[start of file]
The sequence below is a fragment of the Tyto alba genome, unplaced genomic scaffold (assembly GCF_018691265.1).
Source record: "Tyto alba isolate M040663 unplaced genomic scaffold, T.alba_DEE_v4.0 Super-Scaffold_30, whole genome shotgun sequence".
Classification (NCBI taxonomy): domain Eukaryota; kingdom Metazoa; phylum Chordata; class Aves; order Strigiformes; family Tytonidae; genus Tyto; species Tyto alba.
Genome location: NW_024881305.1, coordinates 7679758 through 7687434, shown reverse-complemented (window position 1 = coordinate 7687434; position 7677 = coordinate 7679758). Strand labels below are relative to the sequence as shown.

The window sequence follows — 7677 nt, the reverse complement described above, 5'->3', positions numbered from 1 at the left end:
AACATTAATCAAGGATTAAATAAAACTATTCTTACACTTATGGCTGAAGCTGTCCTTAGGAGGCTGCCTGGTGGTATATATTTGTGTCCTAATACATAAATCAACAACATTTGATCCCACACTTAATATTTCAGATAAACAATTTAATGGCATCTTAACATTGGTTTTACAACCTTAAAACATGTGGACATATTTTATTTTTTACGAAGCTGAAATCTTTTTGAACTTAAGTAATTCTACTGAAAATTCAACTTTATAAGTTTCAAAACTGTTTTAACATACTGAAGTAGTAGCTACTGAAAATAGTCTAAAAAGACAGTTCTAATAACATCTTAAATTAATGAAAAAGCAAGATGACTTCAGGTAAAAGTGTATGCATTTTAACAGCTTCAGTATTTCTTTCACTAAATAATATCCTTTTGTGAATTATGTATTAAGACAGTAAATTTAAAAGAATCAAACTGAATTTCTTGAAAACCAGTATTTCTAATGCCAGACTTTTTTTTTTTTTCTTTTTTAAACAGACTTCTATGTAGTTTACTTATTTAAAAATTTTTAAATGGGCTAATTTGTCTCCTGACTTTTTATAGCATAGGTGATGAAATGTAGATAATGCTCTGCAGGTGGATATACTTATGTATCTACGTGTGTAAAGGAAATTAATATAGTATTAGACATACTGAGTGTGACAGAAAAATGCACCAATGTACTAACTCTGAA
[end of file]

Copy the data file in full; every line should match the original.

The sequence below is a fragment of the Tyto alba genome, unplaced genomic scaffold (assembly GCF_018691265.1).
Source record: "Tyto alba isolate M040663 unplaced genomic scaffold, T.alba_DEE_v4.0 Super-Scaffold_30, whole genome shotgun sequence".
Classification (NCBI taxonomy): domain Eukaryota; kingdom Metazoa; phylum Chordata; class Aves; order Strigiformes; family Tytonidae; genus Tyto; species Tyto alba.
Genome location: NW_024881305.1, coordinates 7679758 through 7687434, shown reverse-complemented (window position 1 = coordinate 7687434; position 7677 = coordinate 7679758). Strand labels below are relative to the sequence as shown.

The window sequence follows — 7677 nt, the reverse complement described above, 5'->3', positions numbered from 1 at the left end:
AACATTAATCAAGGATTAAATAAAACTATTCTTACACTTATGGCTGAAGCTGTCCTTAGGAGGCTGCCTGGTGGTATATATTTGTGTCCTAATACATAAATCAACAACATTTGATCCCACACTTAATATTTCAGATAAACAATTTAATGGCATCTTAACATTGGTTTTACAACCTTAAAACATGTGGACATATTTTATTTTTTACGAAGCTGAAATCTTTTTGAACTTAAGTAATTCTACTGAAAATTCAACTTTATAAGTTTCAAAACTGTTTTAACATACTGAAGTAGTAGCTACTGAAAATAGTCTAAAAAGACAGTTCTAATAACATCTTAAATTAATGAAAAAGCAAGATGACTTCAGGTAAAAGTGTATGCATTTTAACAGCTTCAGTATTTCTTTCACTAAATAATATCCTTTTGTGAATTATGTATTAAGACAGTAAATTTAAAAGAATCAAACTGAATTTCTTGAAAACCAGTATTTCTAATGCCAGACTTTTTTTTTTTTTCTTTTTTAAACAGACTTCTATGTAGTTTACTTATTTAAAAATTTTTAAATGGGCTAATTTGTCTCCTGACTTTTTATAGCATAGGTGATGAAATGTAGATAATGCTCTGCAGGTGGATATACTTATGTATCTACGTGTGTAAAGGAAATTAATATAGTATTAGACATACTGAGTGTGACAGAAAAATGCACCAATGTACTAACTCTGAA